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jail. after more than 30 people on death row, who don't leave a few days or weeks left to live. they were strapped to their beds, arms and legs spread to their sides. what a crucial fiction call with you, there is a hole in their bed to difficult after relieving themselves are so i would wipe them clean if you will. i also said in their final moments, it was all that mattered judging process to the experience in a book. it tells the story of 15 different prisoners on death row and includes recipes for the last meal they ate before they were executed with. a leading german literary magazine has published an excerpt of the book. his translator and good friend, susanna becker, will translate the book into german. joe ching regularly covers highly sensitive
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topics that few in china would dare discuss. for research purposes, he sometimes returns to his homeland. though he's careful to stay off the radar as a beggar describes it. but unlike his artist friend, i way way joe ching resists the label. dissident. i am an author and witness to world events. that's all. a courageous one for sure. joe ching carried out extensive research in china for his documentary film. i don't quite recall which addresses a dark chapter of chinese history revolution. the film revolves around the lynching of 2 teachers at the hands of their students. it features interviews with people who may have witnessed the killings. see this election that she will take to the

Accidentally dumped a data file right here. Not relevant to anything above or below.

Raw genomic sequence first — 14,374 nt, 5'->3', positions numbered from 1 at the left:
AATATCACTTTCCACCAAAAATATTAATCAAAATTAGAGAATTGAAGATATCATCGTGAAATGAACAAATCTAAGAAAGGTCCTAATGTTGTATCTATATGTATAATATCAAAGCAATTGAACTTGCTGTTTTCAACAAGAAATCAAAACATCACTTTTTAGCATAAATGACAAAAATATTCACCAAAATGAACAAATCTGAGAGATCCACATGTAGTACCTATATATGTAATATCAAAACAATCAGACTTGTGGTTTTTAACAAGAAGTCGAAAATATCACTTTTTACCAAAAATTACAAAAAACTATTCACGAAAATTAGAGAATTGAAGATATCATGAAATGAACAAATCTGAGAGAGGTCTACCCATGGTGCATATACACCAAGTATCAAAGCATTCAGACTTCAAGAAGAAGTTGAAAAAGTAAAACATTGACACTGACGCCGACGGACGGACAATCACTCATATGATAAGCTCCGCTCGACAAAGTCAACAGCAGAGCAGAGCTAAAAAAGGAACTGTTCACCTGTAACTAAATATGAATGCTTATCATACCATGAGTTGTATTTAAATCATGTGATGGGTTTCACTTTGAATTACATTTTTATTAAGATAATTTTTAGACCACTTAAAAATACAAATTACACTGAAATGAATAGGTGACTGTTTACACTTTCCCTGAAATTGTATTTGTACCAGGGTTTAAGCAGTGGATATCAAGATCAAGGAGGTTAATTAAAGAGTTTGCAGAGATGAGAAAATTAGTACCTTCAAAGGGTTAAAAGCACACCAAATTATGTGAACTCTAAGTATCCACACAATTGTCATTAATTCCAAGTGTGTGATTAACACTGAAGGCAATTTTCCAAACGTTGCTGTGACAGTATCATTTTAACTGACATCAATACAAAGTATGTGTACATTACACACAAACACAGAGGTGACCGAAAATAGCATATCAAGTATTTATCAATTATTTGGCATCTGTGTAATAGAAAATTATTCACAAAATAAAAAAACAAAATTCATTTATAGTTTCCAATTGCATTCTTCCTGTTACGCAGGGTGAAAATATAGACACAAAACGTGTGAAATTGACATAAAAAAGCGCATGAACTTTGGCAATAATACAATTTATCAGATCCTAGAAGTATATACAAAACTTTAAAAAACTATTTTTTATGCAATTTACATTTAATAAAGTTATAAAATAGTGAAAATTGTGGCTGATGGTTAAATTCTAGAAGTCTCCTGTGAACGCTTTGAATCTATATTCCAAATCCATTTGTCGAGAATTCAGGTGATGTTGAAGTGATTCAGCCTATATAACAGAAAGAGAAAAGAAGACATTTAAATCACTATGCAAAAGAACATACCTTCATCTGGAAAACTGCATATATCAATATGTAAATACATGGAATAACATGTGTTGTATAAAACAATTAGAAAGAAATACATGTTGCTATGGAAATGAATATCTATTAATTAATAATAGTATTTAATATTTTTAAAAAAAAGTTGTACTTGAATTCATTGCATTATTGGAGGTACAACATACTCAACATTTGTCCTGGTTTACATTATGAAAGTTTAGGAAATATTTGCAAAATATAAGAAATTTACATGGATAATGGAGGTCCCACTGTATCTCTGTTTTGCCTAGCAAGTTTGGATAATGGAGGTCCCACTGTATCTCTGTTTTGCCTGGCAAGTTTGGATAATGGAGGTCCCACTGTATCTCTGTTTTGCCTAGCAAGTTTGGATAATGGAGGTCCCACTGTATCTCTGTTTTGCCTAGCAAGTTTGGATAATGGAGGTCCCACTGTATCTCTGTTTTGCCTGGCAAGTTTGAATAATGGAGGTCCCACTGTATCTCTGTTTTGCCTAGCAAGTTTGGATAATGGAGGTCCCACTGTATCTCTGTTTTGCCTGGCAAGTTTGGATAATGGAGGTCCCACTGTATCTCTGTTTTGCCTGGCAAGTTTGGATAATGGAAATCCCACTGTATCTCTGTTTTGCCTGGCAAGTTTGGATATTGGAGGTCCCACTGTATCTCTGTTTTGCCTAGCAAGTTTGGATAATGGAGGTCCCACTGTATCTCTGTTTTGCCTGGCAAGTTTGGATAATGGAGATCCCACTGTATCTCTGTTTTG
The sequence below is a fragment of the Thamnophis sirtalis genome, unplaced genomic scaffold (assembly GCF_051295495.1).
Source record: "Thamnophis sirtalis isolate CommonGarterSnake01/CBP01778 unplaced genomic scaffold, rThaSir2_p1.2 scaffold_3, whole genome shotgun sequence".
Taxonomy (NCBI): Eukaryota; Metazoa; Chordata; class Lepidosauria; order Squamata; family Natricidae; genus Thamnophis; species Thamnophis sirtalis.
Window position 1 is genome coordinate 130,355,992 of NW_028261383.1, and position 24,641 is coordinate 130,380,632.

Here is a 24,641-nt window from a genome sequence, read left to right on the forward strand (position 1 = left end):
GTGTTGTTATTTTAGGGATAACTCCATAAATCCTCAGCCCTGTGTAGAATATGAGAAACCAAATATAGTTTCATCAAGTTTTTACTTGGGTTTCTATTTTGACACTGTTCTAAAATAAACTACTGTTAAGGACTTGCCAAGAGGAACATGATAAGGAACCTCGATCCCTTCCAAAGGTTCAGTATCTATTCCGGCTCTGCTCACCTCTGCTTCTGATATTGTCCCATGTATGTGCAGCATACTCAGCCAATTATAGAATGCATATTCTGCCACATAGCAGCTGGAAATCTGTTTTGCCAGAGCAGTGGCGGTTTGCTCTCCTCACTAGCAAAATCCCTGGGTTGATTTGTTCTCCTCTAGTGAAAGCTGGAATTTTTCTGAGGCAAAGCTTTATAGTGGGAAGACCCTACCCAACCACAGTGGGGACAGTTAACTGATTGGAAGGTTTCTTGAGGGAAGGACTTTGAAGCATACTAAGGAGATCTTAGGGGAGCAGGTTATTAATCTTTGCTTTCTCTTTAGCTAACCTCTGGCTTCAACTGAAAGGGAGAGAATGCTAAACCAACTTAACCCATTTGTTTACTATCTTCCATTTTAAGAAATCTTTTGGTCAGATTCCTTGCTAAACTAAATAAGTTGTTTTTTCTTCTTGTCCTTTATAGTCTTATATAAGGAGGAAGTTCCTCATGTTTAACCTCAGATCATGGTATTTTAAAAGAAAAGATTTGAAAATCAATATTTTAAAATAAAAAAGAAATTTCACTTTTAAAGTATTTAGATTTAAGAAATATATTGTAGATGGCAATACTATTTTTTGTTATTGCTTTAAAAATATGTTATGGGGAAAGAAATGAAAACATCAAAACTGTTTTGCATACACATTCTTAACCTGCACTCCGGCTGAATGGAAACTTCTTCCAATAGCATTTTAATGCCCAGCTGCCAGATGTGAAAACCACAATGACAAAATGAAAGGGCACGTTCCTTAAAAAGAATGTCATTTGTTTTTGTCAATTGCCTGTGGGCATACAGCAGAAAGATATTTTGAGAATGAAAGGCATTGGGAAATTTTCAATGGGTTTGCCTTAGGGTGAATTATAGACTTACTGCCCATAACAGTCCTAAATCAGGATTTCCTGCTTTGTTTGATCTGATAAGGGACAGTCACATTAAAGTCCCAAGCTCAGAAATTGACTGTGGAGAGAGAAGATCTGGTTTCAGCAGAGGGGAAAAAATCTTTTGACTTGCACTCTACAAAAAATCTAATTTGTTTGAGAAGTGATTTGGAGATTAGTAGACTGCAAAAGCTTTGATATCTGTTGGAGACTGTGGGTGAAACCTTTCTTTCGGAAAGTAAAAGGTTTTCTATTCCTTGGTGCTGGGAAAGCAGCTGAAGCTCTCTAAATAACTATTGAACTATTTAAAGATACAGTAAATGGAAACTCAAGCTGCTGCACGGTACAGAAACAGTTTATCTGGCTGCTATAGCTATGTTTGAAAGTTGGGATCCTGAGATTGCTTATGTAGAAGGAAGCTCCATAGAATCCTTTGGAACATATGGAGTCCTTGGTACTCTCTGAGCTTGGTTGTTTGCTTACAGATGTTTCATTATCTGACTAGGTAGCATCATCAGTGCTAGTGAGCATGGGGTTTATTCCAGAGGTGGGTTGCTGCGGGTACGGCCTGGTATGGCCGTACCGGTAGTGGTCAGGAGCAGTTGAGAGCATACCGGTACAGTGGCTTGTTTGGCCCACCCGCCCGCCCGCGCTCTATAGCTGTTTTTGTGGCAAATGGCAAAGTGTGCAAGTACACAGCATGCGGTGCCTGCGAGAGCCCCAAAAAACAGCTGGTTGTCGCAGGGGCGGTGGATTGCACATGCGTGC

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recent events in paris show how timely my documentary is a teacher was killer, sparking global outreach by film talks about how to train these teachers were beaten to death. but to this day, new body news who's responsible talks about this event. judging 2000 for him, vesta gave book about china's food industry, became an international bestseller, exposed to ruthless, stops at nothing to maximize its profits, including adding dangerous chemicals to products. it was translated into several languages 15 years ago i started telling people that chinese food is unsafe. and chinese food production methods can cause epidemics like sars.